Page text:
My Perfect Candidate
All voters compromise.
Sooner or later, no matter how pure our intentions, we settle for a candidate who generally represents what we believe, but with whom we also disagree on any number of policy points.
The reasons for this compromise should be rather obvious. First, perfection remains the great elusive goal of the human race. Second, no two human brains are wired exactly the same, meaning that if we really desired the perfect candidate for each of us, then each of us would be a candidate.
Combined, these self-evident realities should be a drug strong enough to euthanize the question that’s been running like a rat on a treadmill in my brain over the last week. Should be. But that rat of a question has defied its fatal medicine, refusing to go quietly into the night until I answer it. And so I will.
Among the current candidates for President, who is (or is closest to) my vision of a perfect candidate?
Easy. His name is Ron Obamacain.
He has the eagle eyes of Ron Paul: a crystal-clear vision of pervasive liberty. He has the wide-open heart of Barack Obama: the requisite character to diffuse the boiling rage that now infects our public dialogue, domestically and internationally. And backing up all of this, he has the unflinching spine of John McCain: the strength and chutzpah to stand up and fight when necessary.
Yes, I know: I cheated. I stole DNA from three candidates to create one. So be it. If the question is unanswerable, then I’m compelled to give an unrealistic answer. On the other hand, I recognize that I (probably) won’t be able to complete this Dr. Frankenstein act before election day, so how do I actually vote?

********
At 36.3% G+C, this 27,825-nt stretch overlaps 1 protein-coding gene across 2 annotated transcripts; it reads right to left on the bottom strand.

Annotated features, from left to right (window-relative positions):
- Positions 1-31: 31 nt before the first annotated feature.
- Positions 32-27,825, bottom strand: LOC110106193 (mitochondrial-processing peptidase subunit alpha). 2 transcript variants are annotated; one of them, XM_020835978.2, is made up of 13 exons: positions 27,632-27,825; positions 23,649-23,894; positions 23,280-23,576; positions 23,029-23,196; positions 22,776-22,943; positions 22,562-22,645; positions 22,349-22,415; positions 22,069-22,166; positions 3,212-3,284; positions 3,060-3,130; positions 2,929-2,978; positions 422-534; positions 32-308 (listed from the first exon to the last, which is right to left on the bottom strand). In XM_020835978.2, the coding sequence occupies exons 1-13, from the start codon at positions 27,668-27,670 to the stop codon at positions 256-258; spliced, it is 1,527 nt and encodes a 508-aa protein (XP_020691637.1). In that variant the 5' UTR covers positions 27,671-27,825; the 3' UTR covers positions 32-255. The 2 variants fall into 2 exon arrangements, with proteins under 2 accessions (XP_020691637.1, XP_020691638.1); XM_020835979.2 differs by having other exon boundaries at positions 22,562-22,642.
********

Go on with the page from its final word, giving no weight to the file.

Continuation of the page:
Congressman Paul definitely intrigues me. I find in his candidacy an inspiration similar to what Andrew Sullivan found, when he penned his endorsement for the good doctor from Texas. But there are limits to my Paul fealty, for reasons of perceived insanity; reasons similar to those articulated by Andrew’s co-blogger at The Atlantic.com, Megan McArdle, and also by Sean Aqui at Midtopia.
With respect to Obama, I’ll return to Sullivan for the defining word. I disagree with much of the Senator’s politics. But he thoroughly embodies the audacious hope expressed in the title of his second book. He effectively works across the aisle. He naturally snuffs out the flames of dissent. And for all of those reasons, he seems the best answer to these days of fury in which we now live; these days when restoring our international standing is as important (if not more so) than resolving our domestic squabbles.
On the other hand, I doubt a peacemakers’ disposition and talent are enough to succeed in these dangerous times. We also need a candidate with tested and vetted strength … which brings me to McCain. The fighter. The survivor. The straight-shooter. Those recent (and apparently unfounded) rumors of impropriety notwithstanding, McCain has a track record that’s impossible to ignore. (Even Sullivan flinched for McCain before endorsing Paul, as did one of his readers.) But I also worry that McCain’s temper and/or age may get the best of him before his most redeeming qualities can produce results.
So back to reality. Once again: How do I vote on election day?
Honestly … I don’t know. At this point, I’m starting to think a protest vote for Ron Obamacain might not be such a crazy idea after all.